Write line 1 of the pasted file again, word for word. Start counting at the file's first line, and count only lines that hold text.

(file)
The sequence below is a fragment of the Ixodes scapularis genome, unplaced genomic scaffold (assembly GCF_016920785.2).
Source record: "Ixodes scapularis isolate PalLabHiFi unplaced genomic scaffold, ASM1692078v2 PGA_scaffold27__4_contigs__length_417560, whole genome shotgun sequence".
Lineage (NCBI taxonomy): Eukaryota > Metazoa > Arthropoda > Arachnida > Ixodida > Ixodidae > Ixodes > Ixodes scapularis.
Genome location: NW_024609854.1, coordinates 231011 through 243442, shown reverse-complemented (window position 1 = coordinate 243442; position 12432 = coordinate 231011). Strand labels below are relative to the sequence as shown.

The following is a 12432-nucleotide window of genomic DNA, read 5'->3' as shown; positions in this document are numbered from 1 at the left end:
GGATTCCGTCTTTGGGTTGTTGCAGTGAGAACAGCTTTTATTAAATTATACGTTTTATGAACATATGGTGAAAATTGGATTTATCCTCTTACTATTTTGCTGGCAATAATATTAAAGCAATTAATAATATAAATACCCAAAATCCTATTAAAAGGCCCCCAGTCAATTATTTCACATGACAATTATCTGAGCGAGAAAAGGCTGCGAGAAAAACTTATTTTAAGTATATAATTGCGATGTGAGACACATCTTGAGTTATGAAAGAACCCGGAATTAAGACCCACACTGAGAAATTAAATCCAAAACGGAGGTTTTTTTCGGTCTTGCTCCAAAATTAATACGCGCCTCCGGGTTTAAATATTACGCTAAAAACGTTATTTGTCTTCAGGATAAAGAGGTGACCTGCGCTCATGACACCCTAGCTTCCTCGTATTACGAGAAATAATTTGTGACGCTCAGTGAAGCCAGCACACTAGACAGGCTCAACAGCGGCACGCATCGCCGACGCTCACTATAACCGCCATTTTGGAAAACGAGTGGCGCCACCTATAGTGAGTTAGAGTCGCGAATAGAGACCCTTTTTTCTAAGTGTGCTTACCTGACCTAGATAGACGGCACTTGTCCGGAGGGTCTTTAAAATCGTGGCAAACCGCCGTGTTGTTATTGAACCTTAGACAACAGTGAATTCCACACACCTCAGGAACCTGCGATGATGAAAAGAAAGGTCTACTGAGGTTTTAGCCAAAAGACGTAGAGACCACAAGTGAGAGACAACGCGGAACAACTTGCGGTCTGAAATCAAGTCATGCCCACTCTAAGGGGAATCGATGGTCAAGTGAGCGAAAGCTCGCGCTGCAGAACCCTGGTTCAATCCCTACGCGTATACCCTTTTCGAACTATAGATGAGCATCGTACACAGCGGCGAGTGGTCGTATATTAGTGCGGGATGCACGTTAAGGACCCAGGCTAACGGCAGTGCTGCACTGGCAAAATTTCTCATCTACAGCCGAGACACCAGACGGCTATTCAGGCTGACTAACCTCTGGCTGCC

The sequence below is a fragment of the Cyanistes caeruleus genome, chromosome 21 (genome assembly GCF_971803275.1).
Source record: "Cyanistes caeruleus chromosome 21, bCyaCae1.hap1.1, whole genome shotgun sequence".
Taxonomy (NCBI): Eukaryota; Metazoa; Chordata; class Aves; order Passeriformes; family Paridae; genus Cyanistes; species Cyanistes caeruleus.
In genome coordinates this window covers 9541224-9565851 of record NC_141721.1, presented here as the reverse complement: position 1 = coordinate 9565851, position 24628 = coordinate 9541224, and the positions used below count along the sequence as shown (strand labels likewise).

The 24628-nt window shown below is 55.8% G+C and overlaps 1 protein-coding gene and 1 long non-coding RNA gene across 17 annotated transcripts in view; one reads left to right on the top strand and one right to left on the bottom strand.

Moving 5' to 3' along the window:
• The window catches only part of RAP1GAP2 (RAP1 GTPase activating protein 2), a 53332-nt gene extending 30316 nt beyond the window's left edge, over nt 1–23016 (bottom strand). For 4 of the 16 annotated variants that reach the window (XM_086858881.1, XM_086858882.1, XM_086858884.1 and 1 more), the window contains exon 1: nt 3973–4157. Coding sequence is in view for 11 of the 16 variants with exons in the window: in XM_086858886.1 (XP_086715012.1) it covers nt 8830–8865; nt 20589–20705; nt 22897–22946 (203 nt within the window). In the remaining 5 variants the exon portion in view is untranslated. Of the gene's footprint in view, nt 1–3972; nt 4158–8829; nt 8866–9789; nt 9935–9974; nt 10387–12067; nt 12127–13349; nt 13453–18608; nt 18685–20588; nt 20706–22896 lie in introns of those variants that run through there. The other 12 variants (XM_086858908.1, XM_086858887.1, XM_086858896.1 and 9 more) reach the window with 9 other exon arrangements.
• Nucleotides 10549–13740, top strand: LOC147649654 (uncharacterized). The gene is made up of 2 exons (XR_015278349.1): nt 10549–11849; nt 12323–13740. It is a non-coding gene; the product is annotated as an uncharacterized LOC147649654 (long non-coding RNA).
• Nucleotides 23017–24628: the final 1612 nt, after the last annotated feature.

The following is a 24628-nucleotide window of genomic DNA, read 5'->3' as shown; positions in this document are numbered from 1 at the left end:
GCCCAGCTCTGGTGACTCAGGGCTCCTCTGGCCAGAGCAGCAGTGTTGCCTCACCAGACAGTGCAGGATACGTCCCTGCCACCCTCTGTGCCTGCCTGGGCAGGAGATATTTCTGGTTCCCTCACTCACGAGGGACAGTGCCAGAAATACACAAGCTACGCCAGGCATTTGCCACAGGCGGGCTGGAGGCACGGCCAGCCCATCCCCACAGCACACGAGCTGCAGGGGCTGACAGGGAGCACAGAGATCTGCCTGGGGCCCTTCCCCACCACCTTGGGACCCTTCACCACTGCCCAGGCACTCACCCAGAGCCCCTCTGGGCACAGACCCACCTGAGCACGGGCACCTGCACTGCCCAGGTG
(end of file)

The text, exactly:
The sequence below is a fragment of the Ixodes scapularis genome, unplaced genomic scaffold (assembly GCF_016920785.2).